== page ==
Studying neurodegeneration at single-cell resolution

Our brains are home to a myriad of cell types acting in concert to generate thoughts, behaviors, emotions, and memories. In neurodegenerative diseases such as Alzheimer’s disease, specific cell subpopulations become susceptible to pathological damage and eventually die. Remarkably, some neuronal subtypes are particularly vulnerable, while others appear to preserve their integrity and function even at late stages of disease. Our lab uses single-cell approaches to gain insight into the cellular and molecular mechanisms underlying selective cell vulnerability in human brains with Alzheimer’s disease and other dementias. We aim to identify the earliest pathogenic mechanisms, understand the progression of pathology, uncover neuroprotective pathways, and identify targetable molecules and pathways.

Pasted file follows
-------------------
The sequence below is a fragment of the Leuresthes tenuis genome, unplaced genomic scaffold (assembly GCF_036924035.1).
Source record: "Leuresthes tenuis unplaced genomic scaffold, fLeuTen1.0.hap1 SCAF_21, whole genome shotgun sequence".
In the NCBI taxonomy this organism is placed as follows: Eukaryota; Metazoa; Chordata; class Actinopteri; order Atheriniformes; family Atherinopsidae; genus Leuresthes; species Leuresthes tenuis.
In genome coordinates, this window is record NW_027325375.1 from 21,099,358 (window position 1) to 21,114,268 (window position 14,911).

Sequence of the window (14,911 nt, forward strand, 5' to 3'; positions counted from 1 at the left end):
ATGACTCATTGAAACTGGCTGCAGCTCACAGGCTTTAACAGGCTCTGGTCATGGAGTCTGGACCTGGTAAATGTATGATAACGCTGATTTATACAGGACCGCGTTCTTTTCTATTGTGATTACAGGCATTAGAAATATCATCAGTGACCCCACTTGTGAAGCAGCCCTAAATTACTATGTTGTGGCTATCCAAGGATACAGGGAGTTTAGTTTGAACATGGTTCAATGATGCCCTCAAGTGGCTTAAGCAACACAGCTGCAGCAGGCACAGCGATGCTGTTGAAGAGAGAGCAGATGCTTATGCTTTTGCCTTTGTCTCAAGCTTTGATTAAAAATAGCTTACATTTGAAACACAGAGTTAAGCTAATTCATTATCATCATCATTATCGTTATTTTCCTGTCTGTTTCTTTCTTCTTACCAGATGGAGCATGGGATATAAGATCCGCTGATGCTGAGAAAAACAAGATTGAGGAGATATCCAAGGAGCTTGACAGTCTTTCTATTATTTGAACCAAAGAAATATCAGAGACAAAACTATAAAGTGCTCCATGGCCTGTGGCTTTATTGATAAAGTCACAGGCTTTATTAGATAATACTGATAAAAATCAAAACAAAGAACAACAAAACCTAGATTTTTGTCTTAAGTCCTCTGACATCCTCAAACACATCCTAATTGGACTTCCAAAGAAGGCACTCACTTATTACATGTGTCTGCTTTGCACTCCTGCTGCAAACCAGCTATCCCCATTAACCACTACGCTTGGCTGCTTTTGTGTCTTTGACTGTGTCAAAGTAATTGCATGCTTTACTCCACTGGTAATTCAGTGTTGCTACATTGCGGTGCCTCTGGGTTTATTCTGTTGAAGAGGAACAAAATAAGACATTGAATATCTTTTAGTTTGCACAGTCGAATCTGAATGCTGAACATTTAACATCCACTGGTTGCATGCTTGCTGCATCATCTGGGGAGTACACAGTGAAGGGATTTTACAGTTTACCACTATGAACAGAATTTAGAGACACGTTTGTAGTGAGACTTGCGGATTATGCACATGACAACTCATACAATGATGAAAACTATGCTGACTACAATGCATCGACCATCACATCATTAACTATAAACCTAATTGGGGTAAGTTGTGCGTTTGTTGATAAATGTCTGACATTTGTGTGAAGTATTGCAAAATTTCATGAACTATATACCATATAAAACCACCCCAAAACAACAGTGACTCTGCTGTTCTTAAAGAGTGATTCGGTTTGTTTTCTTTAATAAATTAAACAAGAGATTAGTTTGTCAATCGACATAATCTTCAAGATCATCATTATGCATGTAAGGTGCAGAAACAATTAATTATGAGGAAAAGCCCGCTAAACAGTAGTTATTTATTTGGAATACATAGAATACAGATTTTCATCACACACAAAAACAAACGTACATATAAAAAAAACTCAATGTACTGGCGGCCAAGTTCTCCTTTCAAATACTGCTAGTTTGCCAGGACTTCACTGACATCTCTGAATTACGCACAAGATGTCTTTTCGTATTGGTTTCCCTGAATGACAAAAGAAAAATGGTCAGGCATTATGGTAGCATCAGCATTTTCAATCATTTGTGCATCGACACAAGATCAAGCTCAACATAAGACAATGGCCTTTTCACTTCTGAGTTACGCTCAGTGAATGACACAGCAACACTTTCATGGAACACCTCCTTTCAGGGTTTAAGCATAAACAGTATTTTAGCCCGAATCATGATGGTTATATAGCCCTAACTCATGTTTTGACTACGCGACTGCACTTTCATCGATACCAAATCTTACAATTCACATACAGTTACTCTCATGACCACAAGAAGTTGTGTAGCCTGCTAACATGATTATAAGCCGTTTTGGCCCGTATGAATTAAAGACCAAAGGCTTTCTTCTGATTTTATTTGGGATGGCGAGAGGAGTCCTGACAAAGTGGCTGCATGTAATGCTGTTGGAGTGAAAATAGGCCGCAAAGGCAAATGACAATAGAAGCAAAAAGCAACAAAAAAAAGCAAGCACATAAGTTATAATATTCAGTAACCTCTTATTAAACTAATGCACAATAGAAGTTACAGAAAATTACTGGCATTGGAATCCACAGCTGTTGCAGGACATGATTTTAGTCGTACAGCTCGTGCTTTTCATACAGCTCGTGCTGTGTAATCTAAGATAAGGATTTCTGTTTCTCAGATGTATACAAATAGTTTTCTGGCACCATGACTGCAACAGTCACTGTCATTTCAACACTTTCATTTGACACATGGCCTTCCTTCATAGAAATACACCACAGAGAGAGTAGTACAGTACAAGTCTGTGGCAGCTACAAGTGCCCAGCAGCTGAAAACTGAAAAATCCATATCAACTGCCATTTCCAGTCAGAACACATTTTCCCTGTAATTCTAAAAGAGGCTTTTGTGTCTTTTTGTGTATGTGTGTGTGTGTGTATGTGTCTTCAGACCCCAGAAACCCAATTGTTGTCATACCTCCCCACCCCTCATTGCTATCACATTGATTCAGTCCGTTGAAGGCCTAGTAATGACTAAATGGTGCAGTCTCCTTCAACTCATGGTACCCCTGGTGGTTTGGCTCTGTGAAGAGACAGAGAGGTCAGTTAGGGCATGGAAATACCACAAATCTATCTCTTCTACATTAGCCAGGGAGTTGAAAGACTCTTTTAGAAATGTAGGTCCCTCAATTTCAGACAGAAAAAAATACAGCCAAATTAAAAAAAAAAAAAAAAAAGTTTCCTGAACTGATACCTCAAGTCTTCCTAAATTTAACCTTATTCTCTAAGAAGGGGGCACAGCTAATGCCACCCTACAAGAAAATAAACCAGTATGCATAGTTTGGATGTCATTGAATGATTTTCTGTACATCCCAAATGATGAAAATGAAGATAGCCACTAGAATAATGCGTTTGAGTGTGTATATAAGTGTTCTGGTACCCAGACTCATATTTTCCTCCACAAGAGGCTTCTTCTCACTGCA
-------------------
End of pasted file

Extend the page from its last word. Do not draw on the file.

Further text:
Our studies are enabled by the generosity of patients who donated their brains to research and their families and caregivers. We apply innovative technologies to human brain tissue to advance our understanding of neurodegenerative diseases and help in the search for cures.

About

Inma Cobos is a physician scientist and neuropathologist recently recruited to Stanford in the Department of Pathology....

Research

Therapies for neurodegenerative diseases have largely failed to improve symptoms or modify disease progression...

Publications

Learn more about our research on developmental neurobiology and neurodegenerative diseases...

Now Hiring!

The laboratory of Inma Cobos is recruiting postdoctoral researchers and research associates...